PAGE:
By Daniel Bases and Edward Krudy
NEW YORK Oct 30 An unprecedented tidal surge in
northern New Jersey on Tuesday flooded three towns with a wall
of water well over 5 feet (1.5 meters) high in the wake of
Hurricane Sandy, prompting the evacuation of thousands of people
from their homes.
The towns of Moonachie, Little Ferry and Carlstadt were
underwater after the swollen Hackensack River breached its
barriers just after midnight.
"We've been involved since last night with urban search and
rescue with the local folks in Moonachie and Little Ferry. We've
saved hundreds already," New Jersey Governor Chris Christie said
in a televised press briefing Tuesday morning.
"It was not a dam or a levee, it was just a natural berm
that was overwhelmed by the tidal surge, that was an
unprecedented tidal surge," a raspy voiced and haggard looking
The area located in Bergen County was hit with the tidal
surge between midnight and 1:30 a.m. giving residents almost no
warning. The surge came after the brunt of the storm had passed.
Sandy had dropped below hurricane status just before it hit the
coast further south in New Jersey on Monday evening.
"From start to finish this wall of water, in some places a
wave much higher than five feet, hit this unprepared area. The
full impact was felt in less than 30 minutes," said Jeanne
Baratta, chief of the Bergen County Executive.
"There are probably more than 2,000 residents affected by
this and a lot do not realize they cannot go back home tonight,"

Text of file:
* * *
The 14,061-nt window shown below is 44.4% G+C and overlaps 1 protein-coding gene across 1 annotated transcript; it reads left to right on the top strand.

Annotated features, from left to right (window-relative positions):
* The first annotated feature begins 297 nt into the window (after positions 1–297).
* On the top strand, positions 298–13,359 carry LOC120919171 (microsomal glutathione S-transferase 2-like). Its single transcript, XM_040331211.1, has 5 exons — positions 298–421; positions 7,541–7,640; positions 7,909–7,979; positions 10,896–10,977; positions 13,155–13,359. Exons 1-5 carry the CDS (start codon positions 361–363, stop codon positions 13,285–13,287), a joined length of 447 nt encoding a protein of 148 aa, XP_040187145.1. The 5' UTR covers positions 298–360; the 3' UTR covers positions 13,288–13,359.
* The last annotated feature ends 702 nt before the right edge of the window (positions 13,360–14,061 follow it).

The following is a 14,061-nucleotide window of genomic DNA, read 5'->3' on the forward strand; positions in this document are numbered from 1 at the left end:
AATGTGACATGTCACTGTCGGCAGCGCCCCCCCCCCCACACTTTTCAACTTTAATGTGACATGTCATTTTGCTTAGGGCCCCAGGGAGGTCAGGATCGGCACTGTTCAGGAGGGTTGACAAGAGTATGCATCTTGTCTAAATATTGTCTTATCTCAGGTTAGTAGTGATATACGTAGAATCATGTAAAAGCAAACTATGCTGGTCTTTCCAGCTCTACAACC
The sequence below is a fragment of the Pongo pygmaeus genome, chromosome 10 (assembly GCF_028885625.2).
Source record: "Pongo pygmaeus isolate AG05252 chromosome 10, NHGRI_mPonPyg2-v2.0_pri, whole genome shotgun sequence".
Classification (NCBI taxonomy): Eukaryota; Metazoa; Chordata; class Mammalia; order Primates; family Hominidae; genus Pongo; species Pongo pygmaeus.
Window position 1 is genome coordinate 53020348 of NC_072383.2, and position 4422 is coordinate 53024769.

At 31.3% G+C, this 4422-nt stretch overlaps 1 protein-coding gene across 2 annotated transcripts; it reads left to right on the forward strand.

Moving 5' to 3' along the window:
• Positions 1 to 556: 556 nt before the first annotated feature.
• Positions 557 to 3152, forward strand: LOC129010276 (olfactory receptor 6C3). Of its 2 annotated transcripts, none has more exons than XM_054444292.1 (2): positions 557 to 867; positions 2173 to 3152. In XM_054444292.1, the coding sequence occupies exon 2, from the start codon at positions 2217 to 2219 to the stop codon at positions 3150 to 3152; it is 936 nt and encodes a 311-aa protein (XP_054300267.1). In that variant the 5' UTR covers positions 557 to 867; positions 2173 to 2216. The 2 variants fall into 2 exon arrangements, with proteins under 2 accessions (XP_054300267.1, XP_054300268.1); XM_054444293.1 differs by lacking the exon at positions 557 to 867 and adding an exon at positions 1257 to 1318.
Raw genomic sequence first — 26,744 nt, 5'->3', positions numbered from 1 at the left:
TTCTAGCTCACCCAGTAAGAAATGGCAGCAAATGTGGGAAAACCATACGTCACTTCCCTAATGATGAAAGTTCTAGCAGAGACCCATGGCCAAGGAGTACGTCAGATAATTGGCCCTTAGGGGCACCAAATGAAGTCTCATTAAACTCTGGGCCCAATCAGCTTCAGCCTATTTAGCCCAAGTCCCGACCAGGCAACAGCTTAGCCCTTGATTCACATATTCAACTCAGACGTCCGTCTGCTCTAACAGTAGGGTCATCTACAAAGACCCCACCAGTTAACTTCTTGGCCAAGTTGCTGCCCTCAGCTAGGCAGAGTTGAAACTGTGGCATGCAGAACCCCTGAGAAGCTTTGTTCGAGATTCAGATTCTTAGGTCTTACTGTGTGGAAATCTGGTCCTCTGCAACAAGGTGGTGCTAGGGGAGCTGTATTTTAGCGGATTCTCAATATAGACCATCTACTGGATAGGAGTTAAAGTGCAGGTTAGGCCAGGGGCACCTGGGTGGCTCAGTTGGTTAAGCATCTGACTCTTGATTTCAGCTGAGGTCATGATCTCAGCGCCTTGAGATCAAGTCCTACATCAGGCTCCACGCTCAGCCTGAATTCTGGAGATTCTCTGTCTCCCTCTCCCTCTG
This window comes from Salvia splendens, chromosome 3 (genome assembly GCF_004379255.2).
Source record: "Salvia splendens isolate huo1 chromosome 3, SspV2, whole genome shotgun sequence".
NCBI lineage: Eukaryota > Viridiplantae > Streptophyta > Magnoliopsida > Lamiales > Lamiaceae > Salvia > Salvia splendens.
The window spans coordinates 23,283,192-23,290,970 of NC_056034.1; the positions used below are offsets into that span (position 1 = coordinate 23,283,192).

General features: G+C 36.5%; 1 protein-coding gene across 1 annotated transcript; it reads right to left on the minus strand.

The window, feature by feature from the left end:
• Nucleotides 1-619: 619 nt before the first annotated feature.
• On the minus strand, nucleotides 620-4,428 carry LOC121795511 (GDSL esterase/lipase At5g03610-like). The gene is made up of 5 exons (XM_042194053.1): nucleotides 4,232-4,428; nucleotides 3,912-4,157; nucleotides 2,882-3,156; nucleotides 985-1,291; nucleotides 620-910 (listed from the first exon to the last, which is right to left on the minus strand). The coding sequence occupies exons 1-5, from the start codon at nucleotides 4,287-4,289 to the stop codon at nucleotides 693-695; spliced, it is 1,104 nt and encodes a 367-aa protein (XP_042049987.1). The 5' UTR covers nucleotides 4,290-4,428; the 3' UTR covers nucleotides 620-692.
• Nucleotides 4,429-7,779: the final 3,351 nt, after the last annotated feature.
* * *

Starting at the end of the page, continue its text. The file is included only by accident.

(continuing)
Baratta told Reuters by telephone.
Initially there was confusion as to what actually happened
with speculation the river had overflowed its banks countered by
early reports from the New Jersey State Police that a levee had
in fact broken in the borough of Moonachie.
There were no immediate reports of any fatalities and rescue
workers have taken out several hundred residents from the danger
zone to temporary shelters. Others left of their own accord.
"They are wet and they are cold and they have lost their
homes and their property. It is very sad," Baratta said.
"We are in rescue mode," she said, adding that the three
towns had been "devastated" by the flood waters.
While low tides might pull some of the extra volume of water
out of the area, officials were concerned it would all come
flooding back with the upcoming high tide on Tuesday evening,
leaving conditions unsafe for residents.
Baratta described a scene of house-to-house searching by
rescue teams using boats and trucks to move residents to safety
at a nearby school in Teterboro. Teterboro is home to a regional
airport heavily used by corporate jets and smaller aircraft.